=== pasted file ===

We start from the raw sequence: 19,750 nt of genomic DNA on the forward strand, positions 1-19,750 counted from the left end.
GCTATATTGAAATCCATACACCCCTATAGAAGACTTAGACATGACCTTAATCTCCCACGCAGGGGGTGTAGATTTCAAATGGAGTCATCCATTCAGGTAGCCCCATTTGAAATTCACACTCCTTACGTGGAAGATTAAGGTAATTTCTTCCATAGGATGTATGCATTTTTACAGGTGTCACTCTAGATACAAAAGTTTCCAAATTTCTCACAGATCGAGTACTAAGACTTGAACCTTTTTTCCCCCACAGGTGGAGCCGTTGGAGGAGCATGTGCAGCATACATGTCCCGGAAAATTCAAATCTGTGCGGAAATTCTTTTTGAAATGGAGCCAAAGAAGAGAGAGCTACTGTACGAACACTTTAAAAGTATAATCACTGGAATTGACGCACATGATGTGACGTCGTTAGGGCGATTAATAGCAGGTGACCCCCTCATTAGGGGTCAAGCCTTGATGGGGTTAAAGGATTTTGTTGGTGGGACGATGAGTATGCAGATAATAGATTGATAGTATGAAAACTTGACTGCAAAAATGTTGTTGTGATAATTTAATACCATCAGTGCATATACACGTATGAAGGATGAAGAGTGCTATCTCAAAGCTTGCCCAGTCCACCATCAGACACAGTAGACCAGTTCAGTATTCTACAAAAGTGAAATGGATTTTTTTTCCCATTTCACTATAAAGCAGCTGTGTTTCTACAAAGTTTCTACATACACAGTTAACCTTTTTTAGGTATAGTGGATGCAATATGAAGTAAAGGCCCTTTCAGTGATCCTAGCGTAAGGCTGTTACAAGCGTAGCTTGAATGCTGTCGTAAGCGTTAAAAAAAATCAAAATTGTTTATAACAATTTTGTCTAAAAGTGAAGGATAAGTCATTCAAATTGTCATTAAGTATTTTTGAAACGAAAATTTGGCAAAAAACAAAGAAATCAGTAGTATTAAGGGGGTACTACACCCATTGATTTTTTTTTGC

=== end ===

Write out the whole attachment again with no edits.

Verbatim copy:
We start from the raw sequence: 19,750 nt of genomic DNA on the forward strand, positions 1-19,750 counted from the left end.
GCTATATTGAAATCCATACACCCCTATAGAAGACTTAGACATGACCTTAATCTCCCACGCAGGGGGTGTAGATTTCAAATGGAGTCATCCATTCAGGTAGCCCCATTTGAAATTCACACTCCTTACGTGGAAGATTAAGGTAATTTCTTCCATAGGATGTATGCATTTTTACAGGTGTCACTCTAGATACAAAAGTTTCCAAATTTCTCACAGATCGAGTACTAAGACTTGAACCTTTTTTCCCCCACAGGTGGAGCCGTTGGAGGAGCATGTGCAGCATACATGTCCCGGAAAATTCAAATCTGTGCGGAAATTCTTTTTGAAATGGAGCCAAAGAAGAGAGAGCTACTGTACGAACACTTTAAAAGTATAATCACTGGAATTGACGCACATGATGTGACGTCGTTAGGGCGATTAATAGCAGGTGACCCCCTCATTAGGGGTCAAGCCTTGATGGGGTTAAAGGATTTTGTTGGTGGGACGATGAGTATGCAGATAATAGATTGATAGTATGAAAACTTGACTGCAAAAATGTTGTTGTGATAATTTAATACCATCAGTGCATATACACGTATGAAGGATGAAGAGTGCTATCTCAAAGCTTGCCCAGTCCACCATCAGACACAGTAGACCAGTTCAGTATTCTACAAAAGTGAAATGGATTTTTTTTCCCATTTCACTATAAAGCAGCTGTGTTTCTACAAAGTTTCTACATACACAGTTAACCTTTTTTAGGTATAGTGGATGCAATATGAAGTAAAGGCCCTTTCAGTGATCCTAGCGTAAGGCTGTTACAAGCGTAGCTTGAATGCTGTCGTAAGCGTTAAAAAAAATCAAAATTGTTTATAACAATTTTGTCTAAAAGTGAAGGATAAGTCATTCAAATTGTCATTAAGTATTTTTGAAACGAAAATTTGGCAAAAAACAAAGAAATCAGTAGTATTAAGGGGGTACTACACCCATTGATTTTTTTTTGC